On Monday during remarks officially opening the World Congress, Anna Barker, deputy director of the National Cancer Institute, said that though technology has been continually evolving and improving, the pace of development “has not picked up yet” to where researchers need it to be.
In addition to a lack of sensitivity that prevents researchers from unraveling the complexity of the human proteome, current technology is too expensive for clinical purposes, she said. To push the science further, she continued, vendors need to ramp up their efforts at building newer and better equipment.
Tim Riley, vice president of proteomic business development for Waters, said that the company is aware of the frustrations of the research community and that Waters and other equipment manufacturers have been aggressive in their R&D efforts to bring instruments with expanding capabilities to market. Researchers, however, have not always been receptive to them.
“We need the manufacturers to help out.”
For example, he said, while several companies, including Waters, have multiple high-resolution mass spectrometry systems on the market, many scientists are still using low-resolution mass spectrometers because they’re cheaper and easier to use.
“The proteomic community has underestimated the complexity of samples,” he said, and is only now “realizing that liquid chromatography and low-resolution mass specs produce very high error rates.”
Riley added that bad protocols and methods in the laboratory, and not poor technology, might be hindering proteomic research.
“I do believe that the technology may not be being used as well as it should be,” he said.
In an e-mail message, David Hicks, senior director of proteomics at ABI, said that NCI is spearheading other similar efforts, suggesting the IAB may be redundant. For instance, the NCI last year started its Clinical Proteomic Technologies Initiative for Cancer, a 5-year, $104-million program to assess the use of proteomic tools and data resources for cancer research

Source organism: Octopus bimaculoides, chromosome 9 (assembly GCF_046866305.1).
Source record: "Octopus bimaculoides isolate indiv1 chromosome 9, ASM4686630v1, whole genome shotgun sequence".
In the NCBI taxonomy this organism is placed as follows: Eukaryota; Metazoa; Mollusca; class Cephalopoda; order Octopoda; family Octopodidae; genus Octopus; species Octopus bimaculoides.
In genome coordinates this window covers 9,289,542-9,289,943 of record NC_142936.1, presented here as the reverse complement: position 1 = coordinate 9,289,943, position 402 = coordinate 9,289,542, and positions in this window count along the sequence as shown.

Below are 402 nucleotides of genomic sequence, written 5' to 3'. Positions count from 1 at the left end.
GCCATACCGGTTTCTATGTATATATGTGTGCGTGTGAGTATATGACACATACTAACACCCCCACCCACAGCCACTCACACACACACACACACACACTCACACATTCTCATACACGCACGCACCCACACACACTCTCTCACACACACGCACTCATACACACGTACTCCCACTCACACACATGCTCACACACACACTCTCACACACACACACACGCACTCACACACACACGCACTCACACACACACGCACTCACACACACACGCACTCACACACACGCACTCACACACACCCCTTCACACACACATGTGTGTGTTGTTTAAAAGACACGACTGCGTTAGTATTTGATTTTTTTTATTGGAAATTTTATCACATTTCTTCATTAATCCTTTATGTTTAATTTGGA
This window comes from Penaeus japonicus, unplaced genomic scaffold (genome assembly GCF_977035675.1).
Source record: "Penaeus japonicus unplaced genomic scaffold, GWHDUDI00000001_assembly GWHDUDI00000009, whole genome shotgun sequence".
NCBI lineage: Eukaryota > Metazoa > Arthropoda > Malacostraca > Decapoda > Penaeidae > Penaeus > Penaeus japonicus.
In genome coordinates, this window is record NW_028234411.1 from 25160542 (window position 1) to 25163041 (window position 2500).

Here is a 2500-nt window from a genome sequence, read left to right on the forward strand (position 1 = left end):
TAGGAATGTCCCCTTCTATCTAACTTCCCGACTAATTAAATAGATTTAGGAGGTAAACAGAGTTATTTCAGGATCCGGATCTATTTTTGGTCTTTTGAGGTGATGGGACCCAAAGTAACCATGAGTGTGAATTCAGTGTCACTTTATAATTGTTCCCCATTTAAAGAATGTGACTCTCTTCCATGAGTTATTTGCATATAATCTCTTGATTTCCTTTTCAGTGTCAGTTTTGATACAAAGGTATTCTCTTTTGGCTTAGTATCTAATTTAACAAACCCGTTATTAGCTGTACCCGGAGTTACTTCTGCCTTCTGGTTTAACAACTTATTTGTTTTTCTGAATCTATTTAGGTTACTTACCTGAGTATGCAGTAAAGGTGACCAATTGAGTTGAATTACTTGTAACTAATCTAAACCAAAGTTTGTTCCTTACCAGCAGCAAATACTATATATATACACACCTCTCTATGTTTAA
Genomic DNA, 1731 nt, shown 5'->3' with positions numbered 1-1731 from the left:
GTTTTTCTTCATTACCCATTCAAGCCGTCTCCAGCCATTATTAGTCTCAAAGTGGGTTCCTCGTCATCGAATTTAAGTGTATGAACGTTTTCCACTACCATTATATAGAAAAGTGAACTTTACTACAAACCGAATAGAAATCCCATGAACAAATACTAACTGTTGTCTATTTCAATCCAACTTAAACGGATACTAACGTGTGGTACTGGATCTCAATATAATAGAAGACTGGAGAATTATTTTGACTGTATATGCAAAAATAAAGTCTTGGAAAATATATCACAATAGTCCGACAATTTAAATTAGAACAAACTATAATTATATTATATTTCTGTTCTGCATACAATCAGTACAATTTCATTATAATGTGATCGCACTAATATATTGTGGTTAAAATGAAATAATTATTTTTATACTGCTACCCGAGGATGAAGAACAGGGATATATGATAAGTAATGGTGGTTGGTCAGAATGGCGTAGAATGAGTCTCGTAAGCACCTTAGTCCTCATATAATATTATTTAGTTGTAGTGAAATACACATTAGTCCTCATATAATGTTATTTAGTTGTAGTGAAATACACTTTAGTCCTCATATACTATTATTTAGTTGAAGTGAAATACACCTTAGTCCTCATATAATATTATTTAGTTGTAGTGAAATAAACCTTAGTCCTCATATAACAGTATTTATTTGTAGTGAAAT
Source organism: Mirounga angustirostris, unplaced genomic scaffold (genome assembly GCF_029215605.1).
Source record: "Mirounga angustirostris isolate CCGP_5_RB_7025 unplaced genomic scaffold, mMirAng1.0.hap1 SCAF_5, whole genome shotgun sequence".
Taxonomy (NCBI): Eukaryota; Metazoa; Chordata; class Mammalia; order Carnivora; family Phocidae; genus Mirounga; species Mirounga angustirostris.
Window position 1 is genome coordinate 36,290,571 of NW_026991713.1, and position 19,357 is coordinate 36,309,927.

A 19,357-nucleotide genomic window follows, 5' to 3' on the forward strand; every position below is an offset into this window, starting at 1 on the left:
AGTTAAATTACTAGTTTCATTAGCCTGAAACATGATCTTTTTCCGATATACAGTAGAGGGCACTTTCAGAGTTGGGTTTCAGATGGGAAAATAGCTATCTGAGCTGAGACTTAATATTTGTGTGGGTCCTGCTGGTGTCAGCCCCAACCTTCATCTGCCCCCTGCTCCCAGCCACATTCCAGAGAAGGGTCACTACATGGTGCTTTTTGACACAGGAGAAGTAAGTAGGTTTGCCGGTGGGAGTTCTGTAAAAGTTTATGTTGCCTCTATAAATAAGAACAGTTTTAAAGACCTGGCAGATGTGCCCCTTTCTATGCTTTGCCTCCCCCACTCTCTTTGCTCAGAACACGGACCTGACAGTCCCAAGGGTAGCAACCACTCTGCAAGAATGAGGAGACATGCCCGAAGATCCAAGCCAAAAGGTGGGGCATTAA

"Applied Biosystems is working both [with] the NCI Proteomics group and with many of the specific groups that have been awarded some of the initial grants,” Hicks said. “Our technologies of TOF/TOF, iTRAQ, QTRAP, Midas MRMs and Qg TOF are all included in some way in the initiative. Our research and applications group will be interfacing with and supporting this effort."
Thesseling, however, noted that the NCI is a US entity, and that improving proteomic tools and instruments is an international responsibility.
In addition to dealing with the technology issue, the IAB will be an opportunity to bring commercial proteomic players into HUPO’s fold in a way that so far has been impossible because of the organization’s structure, van Oostrum said. This new initiative will provide an entry point for vendors to provide input in all of HUPO’s programs, he added.
Companies interested in participating in the initiative should contact Wehbeh Bargachie, director of operations for HUPO, at [email protected].